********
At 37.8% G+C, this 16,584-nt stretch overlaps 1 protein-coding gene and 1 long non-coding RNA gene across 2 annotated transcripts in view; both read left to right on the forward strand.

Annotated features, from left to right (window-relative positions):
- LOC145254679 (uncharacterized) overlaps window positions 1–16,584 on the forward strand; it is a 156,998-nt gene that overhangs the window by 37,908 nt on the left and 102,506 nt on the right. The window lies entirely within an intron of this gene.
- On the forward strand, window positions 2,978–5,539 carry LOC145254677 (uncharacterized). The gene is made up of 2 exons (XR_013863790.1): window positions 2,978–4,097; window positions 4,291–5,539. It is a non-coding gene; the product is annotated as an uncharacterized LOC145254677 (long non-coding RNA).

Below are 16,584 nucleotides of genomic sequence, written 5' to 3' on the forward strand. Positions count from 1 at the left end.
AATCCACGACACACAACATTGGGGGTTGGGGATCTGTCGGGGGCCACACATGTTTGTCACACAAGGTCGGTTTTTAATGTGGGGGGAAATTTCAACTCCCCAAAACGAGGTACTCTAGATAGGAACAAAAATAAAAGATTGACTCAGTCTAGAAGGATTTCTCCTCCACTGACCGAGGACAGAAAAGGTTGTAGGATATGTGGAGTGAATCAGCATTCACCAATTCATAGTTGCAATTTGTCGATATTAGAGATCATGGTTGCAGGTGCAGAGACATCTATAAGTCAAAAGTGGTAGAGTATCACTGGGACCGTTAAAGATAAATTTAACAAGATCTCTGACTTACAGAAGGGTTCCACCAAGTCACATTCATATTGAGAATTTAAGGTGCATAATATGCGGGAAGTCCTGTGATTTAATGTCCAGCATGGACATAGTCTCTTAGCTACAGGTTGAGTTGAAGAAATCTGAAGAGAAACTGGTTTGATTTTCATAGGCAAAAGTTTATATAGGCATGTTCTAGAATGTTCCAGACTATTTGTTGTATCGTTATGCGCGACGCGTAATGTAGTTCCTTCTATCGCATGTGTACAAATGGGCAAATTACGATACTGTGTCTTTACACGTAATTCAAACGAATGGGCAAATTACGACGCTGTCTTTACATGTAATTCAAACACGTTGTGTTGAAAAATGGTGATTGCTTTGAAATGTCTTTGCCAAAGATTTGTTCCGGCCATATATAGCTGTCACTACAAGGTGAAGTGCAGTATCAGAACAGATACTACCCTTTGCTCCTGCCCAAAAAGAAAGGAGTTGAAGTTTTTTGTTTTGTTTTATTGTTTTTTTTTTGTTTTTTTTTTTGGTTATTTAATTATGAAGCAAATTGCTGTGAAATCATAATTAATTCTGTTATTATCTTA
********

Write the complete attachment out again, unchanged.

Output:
At 37.8% G+C, this 16,584-nt stretch overlaps 1 protein-coding gene and 1 long non-coding RNA gene across 2 annotated transcripts in view; both read left to right on the forward strand.

Annotated features, from left to right (window-relative positions):
- LOC145254679 (uncharacterized) overlaps window positions 1–16,584 on the forward strand; it is a 156,998-nt gene that overhangs the window by 37,908 nt on the left and 102,506 nt on the right. The window lies entirely within an intron of this gene.
- On the forward strand, window positions 2,978–5,539 carry LOC145254677 (uncharacterized). The gene is made up of 2 exons (XR_013863790.1): window positions 2,978–4,097; window positions 4,291–5,539. It is a non-coding gene; the product is annotated as an uncharacterized LOC145254677 (long non-coding RNA).

Below are 16,584 nucleotides of genomic sequence, written 5' to 3' on the forward strand. Positions count from 1 at the left end.
AATCCACGACACACAACATTGGGGGTTGGGGATCTGTCGGGGGCCACACATGTTTGTCACACAAGGTCGGTTTTTAATGTGGGGGGAAATTTCAACTCCCCAAAACGAGGTACTCTAGATAGGAACAAAAATAAAAGATTGACTCAGTCTAGAAGGATTTCTCCTCCACTGACCGAGGACAGAAAAGGTTGTAGGATATGTGGAGTGAATCAGCATTCACCAATTCATAGTTGCAATTTGTCGATATTAGAGATCATGGTTGCAGGTGCAGAGACATCTATAAGTCAAAAGTGGTAGAGTATCACTGGGACCGTTAAAGATAAATTTAACAAGATCTCTGACTTACAGAAGGGTTCCACCAAGTCACATTCATATTGAGAATTTAAGGTGCATAATATGCGGGAAGTCCTGTGATTTAATGTCCAGCATGGACATAGTCTCTTAGCTACAGGTTGAGTTGAAGAAATCTGAAGAGAAACTGGTTTGATTTTCATAGGCAAAAGTTTATATAGGCATGTTCTAGAATGTTCCAGACTATTTGTTGTATCGTTATGCGCGACGCGTAATGTAGTTCCTTCTATCGCATGTGTACAAATGGGCAAATTACGATACTGTGTCTTTACACGTAATTCAAACGAATGGGCAAATTACGACGCTGTCTTTACATGTAATTCAAACACGTTGTGTTGAAAAATGGTGATTGCTTTGAAATGTCTTTGCCAAAGATTTGTTCCGGCCATATATAGCTGTCACTACAAGGTGAAGTGCAGTATCAGAACAGATACTACCCTTTGCTCCTGCCCAAAAAGAAAGGAGTTGAAGTTTTTTGTTTTGTTTTATTGTTTTTTTTTTGTTTTTTTTTTTGGTTATTTAATTATGAAGCAAATTGCTGTGAAATCATAATTAATTCTGTTATTATCTTA